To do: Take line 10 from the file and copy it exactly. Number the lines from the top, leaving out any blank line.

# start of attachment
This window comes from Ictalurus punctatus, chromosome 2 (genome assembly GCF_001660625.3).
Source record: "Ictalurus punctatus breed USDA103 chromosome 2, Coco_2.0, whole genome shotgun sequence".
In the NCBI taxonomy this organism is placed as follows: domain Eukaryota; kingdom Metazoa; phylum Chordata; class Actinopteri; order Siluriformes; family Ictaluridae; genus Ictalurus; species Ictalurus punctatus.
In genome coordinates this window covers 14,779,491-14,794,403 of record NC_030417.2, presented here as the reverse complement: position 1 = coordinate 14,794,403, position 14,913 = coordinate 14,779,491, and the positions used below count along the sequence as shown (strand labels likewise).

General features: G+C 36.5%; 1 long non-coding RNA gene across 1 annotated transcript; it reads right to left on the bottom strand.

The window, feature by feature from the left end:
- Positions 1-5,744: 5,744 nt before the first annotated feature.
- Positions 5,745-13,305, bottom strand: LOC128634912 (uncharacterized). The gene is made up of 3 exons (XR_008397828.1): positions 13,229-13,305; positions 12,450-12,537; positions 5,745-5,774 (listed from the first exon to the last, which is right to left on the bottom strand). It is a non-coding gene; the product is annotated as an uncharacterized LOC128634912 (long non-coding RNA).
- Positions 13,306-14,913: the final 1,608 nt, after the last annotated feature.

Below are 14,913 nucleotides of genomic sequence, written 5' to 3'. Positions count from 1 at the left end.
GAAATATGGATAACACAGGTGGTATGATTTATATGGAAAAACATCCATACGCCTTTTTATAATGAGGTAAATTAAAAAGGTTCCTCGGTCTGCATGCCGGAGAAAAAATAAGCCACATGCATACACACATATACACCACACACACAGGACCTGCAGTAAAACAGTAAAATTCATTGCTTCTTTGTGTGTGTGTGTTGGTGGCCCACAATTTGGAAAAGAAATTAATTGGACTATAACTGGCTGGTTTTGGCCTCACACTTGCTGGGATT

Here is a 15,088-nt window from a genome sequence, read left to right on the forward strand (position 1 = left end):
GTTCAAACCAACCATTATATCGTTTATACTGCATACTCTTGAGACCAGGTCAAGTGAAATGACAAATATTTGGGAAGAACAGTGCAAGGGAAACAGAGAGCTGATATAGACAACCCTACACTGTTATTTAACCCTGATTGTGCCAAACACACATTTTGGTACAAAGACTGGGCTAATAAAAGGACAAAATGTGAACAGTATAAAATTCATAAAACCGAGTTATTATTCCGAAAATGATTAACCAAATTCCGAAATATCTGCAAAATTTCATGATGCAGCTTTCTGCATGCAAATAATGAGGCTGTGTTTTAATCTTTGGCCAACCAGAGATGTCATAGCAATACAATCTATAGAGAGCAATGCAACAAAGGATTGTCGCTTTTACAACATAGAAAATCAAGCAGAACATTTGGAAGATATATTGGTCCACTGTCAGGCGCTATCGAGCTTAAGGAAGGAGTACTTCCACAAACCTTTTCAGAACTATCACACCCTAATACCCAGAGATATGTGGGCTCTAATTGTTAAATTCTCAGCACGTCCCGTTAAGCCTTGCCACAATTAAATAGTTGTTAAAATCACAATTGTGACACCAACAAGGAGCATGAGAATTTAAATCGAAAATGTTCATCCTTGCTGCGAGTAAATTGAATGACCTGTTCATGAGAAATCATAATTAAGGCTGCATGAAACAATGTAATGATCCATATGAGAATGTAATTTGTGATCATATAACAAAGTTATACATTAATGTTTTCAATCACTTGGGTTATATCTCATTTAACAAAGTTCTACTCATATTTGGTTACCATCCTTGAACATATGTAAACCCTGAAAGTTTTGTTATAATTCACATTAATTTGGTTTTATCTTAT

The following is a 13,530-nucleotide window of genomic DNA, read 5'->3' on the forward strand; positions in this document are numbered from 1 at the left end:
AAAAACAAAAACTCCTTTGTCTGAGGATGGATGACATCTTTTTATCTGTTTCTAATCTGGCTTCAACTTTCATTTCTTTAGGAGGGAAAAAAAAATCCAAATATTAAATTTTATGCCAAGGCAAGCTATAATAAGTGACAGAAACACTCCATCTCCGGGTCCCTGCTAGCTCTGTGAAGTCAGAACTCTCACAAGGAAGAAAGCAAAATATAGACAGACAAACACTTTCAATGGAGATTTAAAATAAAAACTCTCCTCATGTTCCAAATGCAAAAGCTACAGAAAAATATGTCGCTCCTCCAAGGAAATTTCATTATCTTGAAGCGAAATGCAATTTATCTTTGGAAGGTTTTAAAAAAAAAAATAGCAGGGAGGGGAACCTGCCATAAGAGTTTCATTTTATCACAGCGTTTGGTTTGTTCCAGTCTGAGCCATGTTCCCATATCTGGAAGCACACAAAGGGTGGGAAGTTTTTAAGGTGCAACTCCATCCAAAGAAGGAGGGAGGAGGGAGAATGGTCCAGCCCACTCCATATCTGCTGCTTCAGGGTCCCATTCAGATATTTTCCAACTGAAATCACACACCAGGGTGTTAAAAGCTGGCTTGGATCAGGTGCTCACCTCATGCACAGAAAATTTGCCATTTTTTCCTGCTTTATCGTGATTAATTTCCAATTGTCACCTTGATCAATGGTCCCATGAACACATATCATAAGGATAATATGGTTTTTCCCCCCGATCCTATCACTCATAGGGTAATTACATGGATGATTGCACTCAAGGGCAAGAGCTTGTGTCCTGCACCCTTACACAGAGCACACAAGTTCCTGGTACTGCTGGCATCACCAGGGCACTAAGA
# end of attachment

Below are 14,913 nucleotides of genomic sequence, written 5' to 3'. Positions count from 1 at the left end.